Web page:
Hofstede and de Waal on Masculinity

by | Mar 17, 2024 | 0 comments

From: If you want to build bridges, you have to know where the shorelines are,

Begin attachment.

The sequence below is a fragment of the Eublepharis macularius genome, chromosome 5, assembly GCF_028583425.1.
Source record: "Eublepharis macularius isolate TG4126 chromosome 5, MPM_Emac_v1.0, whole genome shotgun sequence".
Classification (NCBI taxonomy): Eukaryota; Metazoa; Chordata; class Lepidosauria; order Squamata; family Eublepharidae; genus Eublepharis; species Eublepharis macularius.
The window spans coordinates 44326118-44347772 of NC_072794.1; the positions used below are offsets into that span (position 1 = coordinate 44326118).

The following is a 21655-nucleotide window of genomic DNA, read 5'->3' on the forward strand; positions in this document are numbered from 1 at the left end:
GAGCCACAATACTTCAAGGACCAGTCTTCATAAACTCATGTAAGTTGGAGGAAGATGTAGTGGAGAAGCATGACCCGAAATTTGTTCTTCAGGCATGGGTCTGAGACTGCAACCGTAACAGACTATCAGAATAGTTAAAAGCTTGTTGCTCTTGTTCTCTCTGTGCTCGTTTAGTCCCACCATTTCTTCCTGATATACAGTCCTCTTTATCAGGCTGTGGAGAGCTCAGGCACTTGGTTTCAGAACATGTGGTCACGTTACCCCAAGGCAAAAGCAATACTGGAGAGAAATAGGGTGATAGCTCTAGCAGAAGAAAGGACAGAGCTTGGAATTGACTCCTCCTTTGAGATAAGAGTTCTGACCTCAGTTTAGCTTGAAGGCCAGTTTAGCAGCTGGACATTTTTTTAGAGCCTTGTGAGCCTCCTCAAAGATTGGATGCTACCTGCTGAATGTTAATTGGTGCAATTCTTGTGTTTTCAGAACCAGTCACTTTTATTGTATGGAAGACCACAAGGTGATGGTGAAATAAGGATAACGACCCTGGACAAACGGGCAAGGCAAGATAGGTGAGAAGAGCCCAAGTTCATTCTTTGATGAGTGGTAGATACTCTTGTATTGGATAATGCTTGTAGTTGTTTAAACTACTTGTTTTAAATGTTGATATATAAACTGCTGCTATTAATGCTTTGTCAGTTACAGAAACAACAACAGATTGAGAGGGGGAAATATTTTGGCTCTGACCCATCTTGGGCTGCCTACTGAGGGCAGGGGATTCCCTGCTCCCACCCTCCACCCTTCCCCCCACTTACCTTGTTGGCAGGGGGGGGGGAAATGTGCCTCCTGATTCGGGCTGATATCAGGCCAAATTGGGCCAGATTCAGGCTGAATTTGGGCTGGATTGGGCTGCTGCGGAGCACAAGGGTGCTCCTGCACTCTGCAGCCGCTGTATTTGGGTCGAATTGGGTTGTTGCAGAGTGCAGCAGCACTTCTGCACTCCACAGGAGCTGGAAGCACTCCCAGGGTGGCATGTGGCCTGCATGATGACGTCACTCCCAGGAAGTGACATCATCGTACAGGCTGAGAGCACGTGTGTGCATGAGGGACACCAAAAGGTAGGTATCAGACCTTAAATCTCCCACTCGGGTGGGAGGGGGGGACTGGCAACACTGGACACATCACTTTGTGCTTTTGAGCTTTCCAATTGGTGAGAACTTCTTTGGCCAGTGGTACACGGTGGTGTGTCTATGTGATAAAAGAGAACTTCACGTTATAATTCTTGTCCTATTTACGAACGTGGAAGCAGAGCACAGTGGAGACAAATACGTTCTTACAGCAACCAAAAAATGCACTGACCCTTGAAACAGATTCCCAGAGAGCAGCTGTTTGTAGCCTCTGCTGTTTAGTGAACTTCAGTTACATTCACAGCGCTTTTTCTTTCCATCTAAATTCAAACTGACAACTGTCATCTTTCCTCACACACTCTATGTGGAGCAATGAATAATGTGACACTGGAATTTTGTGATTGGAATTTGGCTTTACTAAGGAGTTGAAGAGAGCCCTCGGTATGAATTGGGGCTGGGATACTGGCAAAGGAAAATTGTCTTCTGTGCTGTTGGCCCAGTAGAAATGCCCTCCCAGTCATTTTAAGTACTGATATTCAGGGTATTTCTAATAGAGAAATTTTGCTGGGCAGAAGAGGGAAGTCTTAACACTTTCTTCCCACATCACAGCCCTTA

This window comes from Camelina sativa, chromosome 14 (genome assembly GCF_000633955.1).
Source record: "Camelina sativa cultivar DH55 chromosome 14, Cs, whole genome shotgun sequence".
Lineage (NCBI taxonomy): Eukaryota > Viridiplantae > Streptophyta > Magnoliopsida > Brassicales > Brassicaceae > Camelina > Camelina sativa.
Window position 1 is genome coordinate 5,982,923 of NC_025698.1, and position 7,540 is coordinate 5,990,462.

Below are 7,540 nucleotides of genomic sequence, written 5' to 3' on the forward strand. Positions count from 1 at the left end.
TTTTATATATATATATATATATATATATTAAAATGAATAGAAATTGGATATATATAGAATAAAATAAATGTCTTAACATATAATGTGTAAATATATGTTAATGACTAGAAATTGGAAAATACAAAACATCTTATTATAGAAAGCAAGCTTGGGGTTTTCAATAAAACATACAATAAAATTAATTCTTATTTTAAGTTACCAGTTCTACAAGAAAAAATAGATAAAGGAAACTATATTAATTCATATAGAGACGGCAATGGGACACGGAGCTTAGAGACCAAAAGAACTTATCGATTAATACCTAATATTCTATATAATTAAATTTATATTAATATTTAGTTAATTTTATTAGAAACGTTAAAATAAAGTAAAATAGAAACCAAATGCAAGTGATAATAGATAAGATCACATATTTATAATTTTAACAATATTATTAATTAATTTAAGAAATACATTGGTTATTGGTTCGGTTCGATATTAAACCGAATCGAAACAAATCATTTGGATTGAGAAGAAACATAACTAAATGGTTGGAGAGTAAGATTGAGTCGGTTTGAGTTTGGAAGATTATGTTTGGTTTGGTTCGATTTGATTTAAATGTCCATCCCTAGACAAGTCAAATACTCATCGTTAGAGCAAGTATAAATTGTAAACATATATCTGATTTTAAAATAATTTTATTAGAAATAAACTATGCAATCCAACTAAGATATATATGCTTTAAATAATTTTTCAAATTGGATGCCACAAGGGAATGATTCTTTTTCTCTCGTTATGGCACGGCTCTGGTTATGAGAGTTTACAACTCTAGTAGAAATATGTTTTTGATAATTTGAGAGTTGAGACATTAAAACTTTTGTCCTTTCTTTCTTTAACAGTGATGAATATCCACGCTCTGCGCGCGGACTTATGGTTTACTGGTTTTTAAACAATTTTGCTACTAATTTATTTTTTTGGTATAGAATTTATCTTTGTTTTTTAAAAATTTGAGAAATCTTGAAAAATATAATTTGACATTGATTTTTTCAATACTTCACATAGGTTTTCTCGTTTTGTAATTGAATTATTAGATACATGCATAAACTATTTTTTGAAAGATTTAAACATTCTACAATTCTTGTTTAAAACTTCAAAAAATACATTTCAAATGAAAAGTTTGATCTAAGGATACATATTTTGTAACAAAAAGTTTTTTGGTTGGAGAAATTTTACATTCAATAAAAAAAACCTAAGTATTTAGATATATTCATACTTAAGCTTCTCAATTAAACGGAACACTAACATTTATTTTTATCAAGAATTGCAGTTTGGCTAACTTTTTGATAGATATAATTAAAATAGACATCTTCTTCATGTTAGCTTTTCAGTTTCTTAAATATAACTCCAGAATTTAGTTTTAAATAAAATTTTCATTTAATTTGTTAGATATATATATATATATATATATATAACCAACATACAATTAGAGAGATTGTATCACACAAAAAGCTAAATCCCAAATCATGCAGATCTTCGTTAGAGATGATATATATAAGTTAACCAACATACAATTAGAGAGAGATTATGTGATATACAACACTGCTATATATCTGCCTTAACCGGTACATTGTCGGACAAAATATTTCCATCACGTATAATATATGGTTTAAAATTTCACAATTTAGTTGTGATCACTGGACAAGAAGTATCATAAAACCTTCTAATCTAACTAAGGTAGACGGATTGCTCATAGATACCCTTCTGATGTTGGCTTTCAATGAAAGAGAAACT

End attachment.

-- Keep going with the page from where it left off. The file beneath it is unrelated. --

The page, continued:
Frans de Waal looked at the nature of the role of biological sex and the nature of gender in humans by looking at the behavior of non-human primates. He observed that in the other primates, too, you can speak of gender because they learn certain aspects of their sexualities from each other. For example, the young males watch the adult males and the young females watch the adult females and follow their example. There is also a cultural transmission of how you behave as a male and female. In that sense, gender is a concept that can also be applied to other species.                                                                                                                          There is evidence that there is biased learning going on.  For example, research on orangutans in the forest showed that young females eat exactly the same foods as their Mothers. But young males vary. They sometimes eat foods that the mother never touches. That’s because their models are the adult males they see eating occasionally.